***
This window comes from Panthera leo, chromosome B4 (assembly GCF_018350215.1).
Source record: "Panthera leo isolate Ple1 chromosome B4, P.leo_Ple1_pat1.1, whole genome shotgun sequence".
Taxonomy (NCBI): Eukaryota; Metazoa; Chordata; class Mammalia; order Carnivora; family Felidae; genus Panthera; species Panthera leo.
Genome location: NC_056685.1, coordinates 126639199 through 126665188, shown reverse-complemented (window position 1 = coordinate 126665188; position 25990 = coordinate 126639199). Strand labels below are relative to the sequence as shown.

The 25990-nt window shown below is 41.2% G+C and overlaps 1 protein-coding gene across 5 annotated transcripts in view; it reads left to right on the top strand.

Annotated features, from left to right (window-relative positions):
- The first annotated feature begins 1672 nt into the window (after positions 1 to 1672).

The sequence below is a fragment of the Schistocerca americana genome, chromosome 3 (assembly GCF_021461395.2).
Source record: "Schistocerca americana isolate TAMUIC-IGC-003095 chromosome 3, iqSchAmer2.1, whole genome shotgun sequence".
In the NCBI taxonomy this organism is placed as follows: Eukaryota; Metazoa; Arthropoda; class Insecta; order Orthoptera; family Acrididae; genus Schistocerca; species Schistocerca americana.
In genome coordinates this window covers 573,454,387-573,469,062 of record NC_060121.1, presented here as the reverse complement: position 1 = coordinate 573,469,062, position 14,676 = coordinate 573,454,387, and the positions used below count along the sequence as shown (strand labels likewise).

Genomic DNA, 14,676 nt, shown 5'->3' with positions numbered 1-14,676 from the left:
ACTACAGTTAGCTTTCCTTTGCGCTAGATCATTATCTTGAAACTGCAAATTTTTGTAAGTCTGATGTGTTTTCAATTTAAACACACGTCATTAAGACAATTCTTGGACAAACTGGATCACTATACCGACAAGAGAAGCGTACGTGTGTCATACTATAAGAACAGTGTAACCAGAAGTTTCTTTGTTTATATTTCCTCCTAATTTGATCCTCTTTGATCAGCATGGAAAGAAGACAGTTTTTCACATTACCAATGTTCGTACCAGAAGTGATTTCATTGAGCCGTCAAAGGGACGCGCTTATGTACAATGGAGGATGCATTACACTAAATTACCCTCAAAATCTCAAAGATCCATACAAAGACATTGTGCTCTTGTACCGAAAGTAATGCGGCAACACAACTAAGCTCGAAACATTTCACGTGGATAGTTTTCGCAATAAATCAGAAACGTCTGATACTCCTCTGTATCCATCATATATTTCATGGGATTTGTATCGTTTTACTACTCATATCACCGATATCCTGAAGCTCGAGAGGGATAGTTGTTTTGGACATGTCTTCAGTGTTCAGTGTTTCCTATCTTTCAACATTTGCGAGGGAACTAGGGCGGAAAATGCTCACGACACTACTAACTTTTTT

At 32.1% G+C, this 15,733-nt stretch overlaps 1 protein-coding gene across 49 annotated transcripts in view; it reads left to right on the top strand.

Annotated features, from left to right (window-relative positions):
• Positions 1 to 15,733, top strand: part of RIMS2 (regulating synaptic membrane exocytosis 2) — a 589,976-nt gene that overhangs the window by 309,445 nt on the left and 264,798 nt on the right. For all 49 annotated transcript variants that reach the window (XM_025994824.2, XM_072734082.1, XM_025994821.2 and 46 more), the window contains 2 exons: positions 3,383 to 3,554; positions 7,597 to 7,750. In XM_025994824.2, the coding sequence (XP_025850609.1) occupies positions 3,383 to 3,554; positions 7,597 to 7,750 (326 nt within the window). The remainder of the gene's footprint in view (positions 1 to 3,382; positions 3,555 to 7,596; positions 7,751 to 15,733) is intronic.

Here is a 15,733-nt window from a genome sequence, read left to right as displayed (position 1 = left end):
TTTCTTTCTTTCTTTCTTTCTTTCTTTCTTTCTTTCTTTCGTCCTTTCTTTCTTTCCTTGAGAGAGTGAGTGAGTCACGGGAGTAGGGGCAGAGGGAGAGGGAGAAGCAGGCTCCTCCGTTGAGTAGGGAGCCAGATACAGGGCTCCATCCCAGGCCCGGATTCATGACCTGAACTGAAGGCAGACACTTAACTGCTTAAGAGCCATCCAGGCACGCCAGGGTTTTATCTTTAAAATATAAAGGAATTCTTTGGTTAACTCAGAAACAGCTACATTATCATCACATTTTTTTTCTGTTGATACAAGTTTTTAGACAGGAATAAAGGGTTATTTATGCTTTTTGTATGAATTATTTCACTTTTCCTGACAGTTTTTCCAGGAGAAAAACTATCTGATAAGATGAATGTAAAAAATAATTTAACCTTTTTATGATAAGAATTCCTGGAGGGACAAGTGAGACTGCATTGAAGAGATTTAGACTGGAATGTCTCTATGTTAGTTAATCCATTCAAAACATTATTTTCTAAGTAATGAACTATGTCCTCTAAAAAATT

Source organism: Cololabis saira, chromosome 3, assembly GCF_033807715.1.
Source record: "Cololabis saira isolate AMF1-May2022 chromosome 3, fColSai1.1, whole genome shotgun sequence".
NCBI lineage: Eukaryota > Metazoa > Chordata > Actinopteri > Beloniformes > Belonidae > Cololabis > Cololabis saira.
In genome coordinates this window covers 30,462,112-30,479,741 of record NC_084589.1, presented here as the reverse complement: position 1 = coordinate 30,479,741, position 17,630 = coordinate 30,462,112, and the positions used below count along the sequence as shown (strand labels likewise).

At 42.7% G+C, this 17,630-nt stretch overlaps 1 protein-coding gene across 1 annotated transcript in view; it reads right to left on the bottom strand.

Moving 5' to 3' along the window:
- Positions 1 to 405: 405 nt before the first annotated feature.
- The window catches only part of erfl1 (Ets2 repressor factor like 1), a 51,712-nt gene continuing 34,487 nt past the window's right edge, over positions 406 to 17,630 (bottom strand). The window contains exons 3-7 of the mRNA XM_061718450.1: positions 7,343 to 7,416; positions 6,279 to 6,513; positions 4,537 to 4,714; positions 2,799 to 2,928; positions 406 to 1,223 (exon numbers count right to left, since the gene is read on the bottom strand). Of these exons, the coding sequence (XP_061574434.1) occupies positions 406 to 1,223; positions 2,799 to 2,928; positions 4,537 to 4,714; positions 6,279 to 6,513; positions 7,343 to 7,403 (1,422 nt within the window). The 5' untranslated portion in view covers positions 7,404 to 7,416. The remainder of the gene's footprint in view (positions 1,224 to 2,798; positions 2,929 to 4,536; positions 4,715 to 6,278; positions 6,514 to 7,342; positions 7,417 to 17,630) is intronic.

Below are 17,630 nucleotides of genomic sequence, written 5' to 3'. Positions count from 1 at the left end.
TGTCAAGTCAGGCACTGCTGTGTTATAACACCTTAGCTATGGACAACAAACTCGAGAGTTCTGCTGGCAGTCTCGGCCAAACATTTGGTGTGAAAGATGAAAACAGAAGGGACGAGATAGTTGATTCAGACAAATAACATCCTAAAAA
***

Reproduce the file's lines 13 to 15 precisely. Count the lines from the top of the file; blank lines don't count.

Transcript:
ACTACAGTTAGCTTTCCTTTGCGCTAGATCATTATCTTGAAACTGCAAATTTTTGTAAGTCTGATGTGTTTTCAATTTAAACACACGTCATTAAGACAATTCTTGGACAAACTGGATCACTATACCGACAAGAGAAGCGTACGTGTGTCATACTATAAGAACAGTGTAACCAGAAGTTTCTTTGTTTATATTTCCTCCTAATTTGATCCTCTTTGATCAGCATGGAAAGAAGACAGTTTTTCACATTACCAATGTTCGTACCAGAAGTGATTTCATTGAGCCGTCAAAGGGACGCGCTTATGTACAATGGAGGATGCATTACACTAAATTACCCTCAAAATCTCAAAGATCCATACAAAGACATTGTGCTCTTGTACCGAAAGTAATGCGGCAACACAACTAAGCTCGAAACATTTCACGTGGATAGTTTTCGCAATAAATCAGAAACGTCTGATACTCCTCTGTATCCATCATATATTTCATGGGATTTGTATCGTTTTACTACTCATATCACCGATATCCTGAAGCTCGAGAGGGATAGTTGTTTTGGACATGTCTTCAGTGTTCAGTGTTTCCTATCTTTCAACATTTGCGAGGGAACTAGGGCGGAAAATGCTCACGACACTACTAACTTTTTT

At 32.1% G+C, this 15,733-nt stretch overlaps 1 protein-coding gene across 49 annotated transcripts in view; it reads left to right on the top strand.

Annotated features, from left to right (window-relative positions):